Cortland Street

I was frantically driving around areas of town I’d never even heard of, much less been in.

I had no real idea where the school I was looking for was, except for that it was in Highland Park on Cortland Street.  My mother recommended that I avoid the freeways and take surface streets across, so I had driven down Eight Mile Road across town and then made a left on Woodward Avenue.

I’d never gone left off of Eight Mile before.

I was a suburban girl, and in the Detroit area, no road signified the divide between the city and the ‘burbs than Eight Mile Road.  So much so that a movie was made later about it by Eminem, with the street name as the title.  But in 1991, Eminem was probably still in middle or high school in south Warren, living the experiences that later led to that movie.  In 1991, I was listening to Vanilla Ice thinking I was hip with the rap scene, which just goes to show you how very out of touch I was.

I was looking for Cortland Elementary, where my advisor and my teaching cohort group would all meet before getting our assignments for our first student teaching experiences.   I had opted to work my “urban experience” first.  My mother worked in the city, after all, and I went to school in the city.  I drove every day into neighborhoods that I couldn’t have imagined growing up in Macomb County.  My mother’s secretary lived not far from where I was driving, so she gave me directions.  Of course as I drove south of Seven Mile, and even Six Mile, I remembered that my mother said her house got broken into a lot.

It was snowing.   The start of winter term, January, 1991.  Every nerve was tensed as I drove further south, watching the neighborhood look more and more neglected.  Boarded up houses and businesses were everywhere.  There were no white faces amongst those few that were walking up and down Woodward Avenue in the snow.  No gas stations, no grocery stores, but I did see three pawn shops and two check cashing establishments.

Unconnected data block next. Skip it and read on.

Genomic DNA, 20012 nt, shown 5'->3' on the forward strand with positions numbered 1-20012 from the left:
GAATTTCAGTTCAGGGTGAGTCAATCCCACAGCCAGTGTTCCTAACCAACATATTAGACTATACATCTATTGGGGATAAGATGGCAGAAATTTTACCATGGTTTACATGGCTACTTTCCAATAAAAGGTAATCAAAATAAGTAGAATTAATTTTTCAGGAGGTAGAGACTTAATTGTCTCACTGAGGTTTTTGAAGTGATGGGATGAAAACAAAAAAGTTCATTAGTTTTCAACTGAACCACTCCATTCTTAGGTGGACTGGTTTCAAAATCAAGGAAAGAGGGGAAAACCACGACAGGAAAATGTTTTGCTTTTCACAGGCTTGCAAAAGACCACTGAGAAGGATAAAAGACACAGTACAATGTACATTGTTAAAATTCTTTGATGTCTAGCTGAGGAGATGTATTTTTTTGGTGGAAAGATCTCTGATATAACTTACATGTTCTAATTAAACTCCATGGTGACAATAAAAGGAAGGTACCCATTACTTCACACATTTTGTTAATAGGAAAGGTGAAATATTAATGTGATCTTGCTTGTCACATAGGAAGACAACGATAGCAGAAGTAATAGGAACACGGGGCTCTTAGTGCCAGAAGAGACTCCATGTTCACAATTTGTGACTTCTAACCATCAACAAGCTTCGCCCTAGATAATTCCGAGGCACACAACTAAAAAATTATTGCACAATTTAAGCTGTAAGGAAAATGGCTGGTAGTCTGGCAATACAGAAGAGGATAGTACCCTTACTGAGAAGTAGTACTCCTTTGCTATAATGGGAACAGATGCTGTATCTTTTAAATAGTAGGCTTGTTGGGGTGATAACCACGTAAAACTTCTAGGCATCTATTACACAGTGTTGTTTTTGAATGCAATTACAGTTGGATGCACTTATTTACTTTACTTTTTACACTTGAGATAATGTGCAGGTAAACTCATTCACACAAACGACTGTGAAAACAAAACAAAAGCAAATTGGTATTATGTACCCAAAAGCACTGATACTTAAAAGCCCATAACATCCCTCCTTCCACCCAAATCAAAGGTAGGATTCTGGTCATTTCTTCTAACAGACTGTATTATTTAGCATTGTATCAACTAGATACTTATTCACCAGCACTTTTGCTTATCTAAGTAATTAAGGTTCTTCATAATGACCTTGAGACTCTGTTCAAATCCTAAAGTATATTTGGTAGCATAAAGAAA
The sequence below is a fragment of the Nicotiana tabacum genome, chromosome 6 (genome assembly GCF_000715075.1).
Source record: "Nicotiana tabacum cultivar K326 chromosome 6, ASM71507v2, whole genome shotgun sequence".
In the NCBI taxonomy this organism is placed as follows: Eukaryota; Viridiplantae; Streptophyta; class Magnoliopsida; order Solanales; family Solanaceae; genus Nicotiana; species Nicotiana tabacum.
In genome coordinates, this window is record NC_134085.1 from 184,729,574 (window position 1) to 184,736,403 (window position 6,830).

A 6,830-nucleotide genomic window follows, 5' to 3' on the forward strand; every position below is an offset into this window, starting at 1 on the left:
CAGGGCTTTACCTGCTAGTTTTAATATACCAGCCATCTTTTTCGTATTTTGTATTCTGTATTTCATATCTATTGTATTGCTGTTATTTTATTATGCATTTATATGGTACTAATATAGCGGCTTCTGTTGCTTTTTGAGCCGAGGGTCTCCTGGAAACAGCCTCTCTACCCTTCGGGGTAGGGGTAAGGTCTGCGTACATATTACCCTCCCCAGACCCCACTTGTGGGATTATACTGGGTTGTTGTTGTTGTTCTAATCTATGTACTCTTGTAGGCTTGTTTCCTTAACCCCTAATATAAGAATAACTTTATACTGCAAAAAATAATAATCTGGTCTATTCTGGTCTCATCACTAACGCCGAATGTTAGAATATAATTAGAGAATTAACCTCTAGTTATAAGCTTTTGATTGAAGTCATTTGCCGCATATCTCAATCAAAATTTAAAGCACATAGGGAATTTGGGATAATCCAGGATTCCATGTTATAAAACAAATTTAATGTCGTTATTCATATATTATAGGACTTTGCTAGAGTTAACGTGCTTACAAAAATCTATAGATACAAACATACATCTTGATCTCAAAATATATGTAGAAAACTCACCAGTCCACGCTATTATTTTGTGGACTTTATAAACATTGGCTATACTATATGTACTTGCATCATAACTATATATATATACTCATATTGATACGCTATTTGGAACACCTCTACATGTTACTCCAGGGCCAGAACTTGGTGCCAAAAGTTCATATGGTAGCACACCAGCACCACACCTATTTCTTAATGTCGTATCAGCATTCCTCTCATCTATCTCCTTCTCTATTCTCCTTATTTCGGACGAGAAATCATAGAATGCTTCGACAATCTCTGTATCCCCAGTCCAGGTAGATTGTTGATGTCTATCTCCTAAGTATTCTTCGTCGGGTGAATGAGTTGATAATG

I crossed under the Davison Freeway and started counting the streets.  Cortland should be on the right, the seventh street down.  I tried to remember the landmarks, because after our morning session, I would be heading back to Wayne State, going the rest of the way south on Woodward Avenue until I reached the university.

There it was.  I signaled and turned.

Suddenly, everything seemed so still, and so quiet.  I drove slowly down the street until the school came into sight on the right.  We’d been told that only teachers could park in the locked parking lot, so I kept driving until I found a free spot to park my car.  I was right on the edge of the “drug free zone”.  There was no one else in sight as I locked car and walked as confidently as I could back towards the building.

What was I thinking?  How was I going to do this?  I was a small, scared, young girl who had no experience with the city.  Here I was thinking that I would pull this off, but standing here on Cortland Street, in the middle of Highland Park that winter day, I had no idea if I’d made the right choice or not.

I swallowed.  I didn’t have a choice.  I had to get my teaching degree, and learning how to teach anywhere was going to be a valuable skill once I went to get a job.  And I needed to get that job as soon as I could.  Zachary was growing every day, and he needed me to be a grownup, here.

I opened the door with without shaking and strode inside.

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